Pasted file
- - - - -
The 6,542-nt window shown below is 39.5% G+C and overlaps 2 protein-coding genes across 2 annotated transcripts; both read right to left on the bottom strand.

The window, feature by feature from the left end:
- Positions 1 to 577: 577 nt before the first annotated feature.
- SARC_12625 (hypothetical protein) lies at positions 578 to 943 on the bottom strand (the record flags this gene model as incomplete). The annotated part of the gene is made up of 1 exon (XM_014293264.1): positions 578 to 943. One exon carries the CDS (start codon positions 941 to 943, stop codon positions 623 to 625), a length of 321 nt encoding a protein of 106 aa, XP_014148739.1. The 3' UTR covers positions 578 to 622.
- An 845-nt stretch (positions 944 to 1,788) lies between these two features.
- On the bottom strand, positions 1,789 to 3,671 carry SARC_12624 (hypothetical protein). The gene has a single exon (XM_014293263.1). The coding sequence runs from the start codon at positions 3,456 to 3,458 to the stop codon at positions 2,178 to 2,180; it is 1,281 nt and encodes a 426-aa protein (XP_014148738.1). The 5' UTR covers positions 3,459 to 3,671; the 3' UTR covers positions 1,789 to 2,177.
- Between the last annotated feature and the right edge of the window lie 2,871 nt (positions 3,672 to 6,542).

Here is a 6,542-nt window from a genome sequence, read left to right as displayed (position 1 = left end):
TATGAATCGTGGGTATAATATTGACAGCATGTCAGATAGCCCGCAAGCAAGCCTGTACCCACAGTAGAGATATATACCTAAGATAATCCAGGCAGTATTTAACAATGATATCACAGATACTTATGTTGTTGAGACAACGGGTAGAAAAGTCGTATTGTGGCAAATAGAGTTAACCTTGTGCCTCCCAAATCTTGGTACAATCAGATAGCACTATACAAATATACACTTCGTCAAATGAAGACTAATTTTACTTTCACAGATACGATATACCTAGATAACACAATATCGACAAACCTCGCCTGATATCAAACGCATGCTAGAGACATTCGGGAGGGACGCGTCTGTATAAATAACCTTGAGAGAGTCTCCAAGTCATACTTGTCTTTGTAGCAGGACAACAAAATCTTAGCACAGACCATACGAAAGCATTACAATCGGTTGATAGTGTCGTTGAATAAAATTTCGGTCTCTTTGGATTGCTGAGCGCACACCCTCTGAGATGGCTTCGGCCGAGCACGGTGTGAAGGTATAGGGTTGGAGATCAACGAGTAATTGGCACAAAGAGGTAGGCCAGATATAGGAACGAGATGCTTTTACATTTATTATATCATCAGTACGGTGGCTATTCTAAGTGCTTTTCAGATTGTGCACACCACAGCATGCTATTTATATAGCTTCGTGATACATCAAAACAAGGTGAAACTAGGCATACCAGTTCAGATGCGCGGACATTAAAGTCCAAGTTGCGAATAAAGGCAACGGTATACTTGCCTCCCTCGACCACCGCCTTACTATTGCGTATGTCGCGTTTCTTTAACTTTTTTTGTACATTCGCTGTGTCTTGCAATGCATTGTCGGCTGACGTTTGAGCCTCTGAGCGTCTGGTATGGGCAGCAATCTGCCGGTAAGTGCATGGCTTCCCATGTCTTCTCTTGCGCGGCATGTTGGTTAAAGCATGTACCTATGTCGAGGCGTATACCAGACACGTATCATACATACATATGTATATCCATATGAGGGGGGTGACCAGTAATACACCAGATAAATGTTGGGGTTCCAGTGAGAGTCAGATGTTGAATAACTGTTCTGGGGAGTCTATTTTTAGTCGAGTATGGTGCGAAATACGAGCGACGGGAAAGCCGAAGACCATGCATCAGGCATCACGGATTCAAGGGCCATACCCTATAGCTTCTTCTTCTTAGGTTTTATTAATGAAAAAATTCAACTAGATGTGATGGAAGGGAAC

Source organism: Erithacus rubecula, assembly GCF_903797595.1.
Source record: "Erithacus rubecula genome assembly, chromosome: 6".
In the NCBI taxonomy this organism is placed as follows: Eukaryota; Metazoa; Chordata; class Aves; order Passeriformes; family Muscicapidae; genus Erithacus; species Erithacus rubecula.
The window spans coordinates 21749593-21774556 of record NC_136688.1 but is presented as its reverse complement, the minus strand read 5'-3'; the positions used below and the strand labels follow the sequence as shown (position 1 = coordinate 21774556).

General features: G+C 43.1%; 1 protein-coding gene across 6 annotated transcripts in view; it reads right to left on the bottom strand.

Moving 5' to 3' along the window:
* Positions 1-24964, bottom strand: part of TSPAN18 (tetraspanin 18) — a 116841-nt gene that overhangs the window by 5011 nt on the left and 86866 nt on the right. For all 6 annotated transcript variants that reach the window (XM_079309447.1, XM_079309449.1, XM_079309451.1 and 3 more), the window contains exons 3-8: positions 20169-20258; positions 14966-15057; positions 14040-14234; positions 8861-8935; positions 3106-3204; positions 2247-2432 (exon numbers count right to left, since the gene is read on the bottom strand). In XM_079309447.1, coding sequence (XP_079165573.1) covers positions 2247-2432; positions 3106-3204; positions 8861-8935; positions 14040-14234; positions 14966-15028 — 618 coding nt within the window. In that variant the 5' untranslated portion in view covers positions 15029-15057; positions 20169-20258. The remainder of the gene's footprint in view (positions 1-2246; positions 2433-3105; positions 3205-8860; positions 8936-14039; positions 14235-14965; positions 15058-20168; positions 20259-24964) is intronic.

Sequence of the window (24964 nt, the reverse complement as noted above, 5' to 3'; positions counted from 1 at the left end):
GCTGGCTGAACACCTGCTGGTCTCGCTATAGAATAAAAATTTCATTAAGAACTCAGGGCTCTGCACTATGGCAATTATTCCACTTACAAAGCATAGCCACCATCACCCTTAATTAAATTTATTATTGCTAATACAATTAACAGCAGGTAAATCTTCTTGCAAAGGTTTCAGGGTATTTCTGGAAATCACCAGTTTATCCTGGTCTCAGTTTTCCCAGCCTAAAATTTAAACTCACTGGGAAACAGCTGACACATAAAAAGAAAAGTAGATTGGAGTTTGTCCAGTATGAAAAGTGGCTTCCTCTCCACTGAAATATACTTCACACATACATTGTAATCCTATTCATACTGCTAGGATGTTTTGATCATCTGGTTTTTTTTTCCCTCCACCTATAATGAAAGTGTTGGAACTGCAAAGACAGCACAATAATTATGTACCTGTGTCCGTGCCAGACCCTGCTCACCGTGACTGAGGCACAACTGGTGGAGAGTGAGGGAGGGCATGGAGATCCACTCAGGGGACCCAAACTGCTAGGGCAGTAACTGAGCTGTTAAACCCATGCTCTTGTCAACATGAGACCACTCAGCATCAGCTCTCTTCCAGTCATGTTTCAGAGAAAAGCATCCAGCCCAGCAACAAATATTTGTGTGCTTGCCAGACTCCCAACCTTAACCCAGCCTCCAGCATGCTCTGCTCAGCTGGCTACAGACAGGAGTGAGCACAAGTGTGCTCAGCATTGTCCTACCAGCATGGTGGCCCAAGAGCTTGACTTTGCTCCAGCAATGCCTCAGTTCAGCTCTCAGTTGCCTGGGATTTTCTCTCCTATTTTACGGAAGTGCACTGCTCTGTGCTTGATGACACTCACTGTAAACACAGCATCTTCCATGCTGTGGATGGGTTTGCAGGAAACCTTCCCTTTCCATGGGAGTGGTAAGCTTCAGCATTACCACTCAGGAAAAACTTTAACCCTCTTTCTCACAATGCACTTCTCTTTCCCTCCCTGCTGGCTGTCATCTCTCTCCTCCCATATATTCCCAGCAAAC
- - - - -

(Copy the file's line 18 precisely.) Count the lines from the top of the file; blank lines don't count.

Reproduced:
GCTGGCTGAACACCTGCTGGTCTCGCTATAGAATAAAAATTTCATTAAGAACTCAGGGCTCTGCACTATGGCAATTATTCCACTTACAAAGCATAGCCACCATCACCCTTAATTAAATTTATTATTGCTAATACAATTAACAGCAGGTAAATCTTCTTGCAAAGGTTTCAGGGTATTTCTGGAAATCACCAGTTTATCCTGGTCTCAGTTTTCCCAGCCTAAAATTTAAACTCACTGGGAAACAGCTGACACATAAAAAGAAAAGTAGATTGGAGTTTGTCCAGTATGAAAAGTGGCTTCCTCTCCACTGAAATATACTTCACACATACATTGTAATCCTATTCATACTGCTAGGATGTTTTGATCATCTGGTTTTTTTTTCCCTCCACCTATAATGAAAGTGTTGGAACTGCAAAGACAGCACAATAATTATGTACCTGTGTCCGTGCCAGACCCTGCTCACCGTGACTGAGGCACAACTGGTGGAGAGTGAGGGAGGGCATGGAGATCCACTCAGGGGACCCAAACTGCTAGGGCAGTAACTGAGCTGTTAAACCCATGCTCTTGTCAACATGAGACCACTCAGCATCAGCTCTCTTCCAGTCATGTTTCAGAGAAAAGCATCCAGCCCAGCAACAAATATTTGTGTGCTTGCCAGACTCCCAACCTTAACCCAGCCTCCAGCATGCTCTGCTCAGCTGGCTACAGACAGGAGTGAGCACAAGTGTGCTCAGCATTGTCCTACCAGCATGGTGGCCCAAGAGCTTGACTTTGCTCCAGCAATGCCTCAGTTCAGCTCTCAGTTGCCTGGGATTTTCTCTCCTATTTTACGGAAGTGCACTGCTCTGTGCTTGATGACACTCACTGTAAACACAGCATCTTCCATGCTGTGGATGGGTTTGCAGGAAACCTTCCCTTTCCATGGGAGTGGTAAGCTTCAGCATTACCACTCAGGAAAAACTTTAACCCTCTTTCTCACAATGCACTTCTCTTTCCCTCCCTGCTGGCTGTCATCTCTCTCCTCCCATATATTCCCAGCAAAC